I’ve paid very close attention to all your comments on my post about developing a debate infrastructure for atheists. There has been a lot of positive feedback, and there were some reasonable concerns brought up as well. Some people suggested that ACA should just start hosting debates locally, and I’m taking some steps to look into that possibility (but no promises!)
Let me address the most pressing concern right here:
As I hope I’ve made thoroughly clear in past discussions on this subject, I don’t care if the opponent ever changes his mind. Likewise, I don’t care about the fact that some observers will watch the debate and conclude that the theist won simply because he is on their side. Yes, that will happen for many people, perhaps even most.
The point is meme-spreading. Same as the show. If that works for you, then watch debates. If it doesn’t, then don’t. Simple as that. The real questions you should ask about the debate are:
- Would you, personally, find it entertaining?
- Would it help raise awareness of the atheist movement, as in the case of books by Dawkins and Hitchens, or our other shows?
- Would it do any harm? If so, then what?
For me, the answers are yes, yes, and no. I hope that clarifies my intentions.
Now, I’ve been giving the whole matter a lot more thought. Don’t assume that I’m writing this as a plan for the ACA, but just keep it on file as potential advice for any atheist groups that might like to debate. If you know of such a debate coming up, please link them here.
I take Eugenie Scott’s “Debates and the Globetrotters” article very seriously, and I’ve seen my share of bad debates. So I’d like to throw out some general bits of advice that will help in preparing any atheist debates.
Many debates are hosted in a church. This isn’t necessarily wrong, but it helps to stack the audience. Fliers can be placed in the lobby of the church a few weeks in advance, so people who like to go there anyway are more likely to be in the audience.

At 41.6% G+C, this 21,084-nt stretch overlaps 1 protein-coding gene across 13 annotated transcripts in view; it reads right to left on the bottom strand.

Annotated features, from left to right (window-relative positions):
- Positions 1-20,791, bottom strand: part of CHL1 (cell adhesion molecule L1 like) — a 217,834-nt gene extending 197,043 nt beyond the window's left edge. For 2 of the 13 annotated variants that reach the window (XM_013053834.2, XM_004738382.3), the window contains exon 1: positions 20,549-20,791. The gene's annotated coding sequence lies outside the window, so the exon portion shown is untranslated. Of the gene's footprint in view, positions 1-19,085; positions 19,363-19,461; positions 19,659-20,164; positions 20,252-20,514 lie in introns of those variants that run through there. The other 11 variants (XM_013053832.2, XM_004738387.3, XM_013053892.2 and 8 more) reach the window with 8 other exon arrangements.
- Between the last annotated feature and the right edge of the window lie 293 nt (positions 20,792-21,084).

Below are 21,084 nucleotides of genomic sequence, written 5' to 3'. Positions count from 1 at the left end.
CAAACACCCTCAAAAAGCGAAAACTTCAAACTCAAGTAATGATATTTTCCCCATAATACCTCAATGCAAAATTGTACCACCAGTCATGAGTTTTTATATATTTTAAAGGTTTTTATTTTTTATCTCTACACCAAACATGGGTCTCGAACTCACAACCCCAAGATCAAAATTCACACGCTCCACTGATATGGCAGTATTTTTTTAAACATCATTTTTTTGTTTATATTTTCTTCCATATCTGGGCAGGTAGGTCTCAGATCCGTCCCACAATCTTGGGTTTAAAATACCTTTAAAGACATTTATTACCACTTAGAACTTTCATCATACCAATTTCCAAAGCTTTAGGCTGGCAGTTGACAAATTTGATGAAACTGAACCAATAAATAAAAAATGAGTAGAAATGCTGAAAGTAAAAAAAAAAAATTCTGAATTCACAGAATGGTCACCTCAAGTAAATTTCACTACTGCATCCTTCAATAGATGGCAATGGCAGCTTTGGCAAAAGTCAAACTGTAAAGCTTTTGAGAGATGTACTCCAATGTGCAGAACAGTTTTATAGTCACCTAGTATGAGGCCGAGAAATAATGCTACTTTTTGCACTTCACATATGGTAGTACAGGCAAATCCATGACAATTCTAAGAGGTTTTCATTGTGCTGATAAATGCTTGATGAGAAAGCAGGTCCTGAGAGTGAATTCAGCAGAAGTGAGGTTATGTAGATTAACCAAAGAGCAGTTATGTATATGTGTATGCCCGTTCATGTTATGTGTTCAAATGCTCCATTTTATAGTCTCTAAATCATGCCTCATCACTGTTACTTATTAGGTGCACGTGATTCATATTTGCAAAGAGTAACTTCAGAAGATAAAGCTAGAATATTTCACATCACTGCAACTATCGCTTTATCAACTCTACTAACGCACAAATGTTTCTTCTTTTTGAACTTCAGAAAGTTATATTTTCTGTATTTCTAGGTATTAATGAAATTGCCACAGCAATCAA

Here are some ideas for a more neutral venue:
- A Unitarian church.
- A college lecture hall. (Durston vs. Sarkar happened in a lecture hall.)
- An outdoor stage.
Churches like to publicize things, so the unbelievers should do so as well. Go after student organizations and professors. Really hype it up at your local freethought club, if there is one. Tell your friends.
This is tricky. Many debates I have heard turn into shouting matches, where one side loses because they are too polite to talk over the opponent. Dawkins vs. Lennox was a perfect example of this. Without clear divisions for the speaker, the pushier guy wins. If your debater is the pushier guy, then maybe this works for you, but personally I don’t like that.
Other times, the rounds are way too long. Some debates allow each person to speak uninterrupted for as long as 30 minutes. That’s ridiculous, and it provides way too much opportunity for the infamous “Gish gallop” that Eugenie Scott described in her article. Also, if you watch presidential debates, that’s unheard of. Candidates get maybe five minutes for a question, tops (and usually much less).
When I did high school speech, there were two main categories: Lincoln-Douglas debate, which was a slower paced 1 on 1 debate that focused on philosophy and values; and Policy debate, a 2v2 debate focusing on concrete plans and encouraging complex speed presentations. I was an LD debater myself, and prefer that format, as it can be difficult for a lay audience to follow the rules of a Policy debate. However, I wouldn’t be opposed to pulling in some of each type, so perhaps there would be a values-style debate with teams that would double the length of a typical LD.
In either of these formats, each side has a fixed amount of time to speak in each round, generally less than ten minutes. There are also fixed times set for direct cross-examination, and a finite buffer of preparation time for each debater between rounds. For public debates, I also like the style of allowing a long, structured Q&A period at the end.
Let me give you some great examples of bad debate topics, and I’ll tell you why.
- The topic of discussion in Durston vs. Sarkar was: “What is the best explanation for biological life on this planet: Intelligent Design or Darwinian evolution?” This topic sucks. It immediately sets up a false dichotomy, acknowledging that one or the other must be right. “Darwinian evolution” isn’t even the term used by scientists anymore, which means one side is now defending a position that he shouldn’t actually have. This topic invites the theist to completely avoid even defending the implications of Intelligent Design — let alone garden-variety creationism, or God.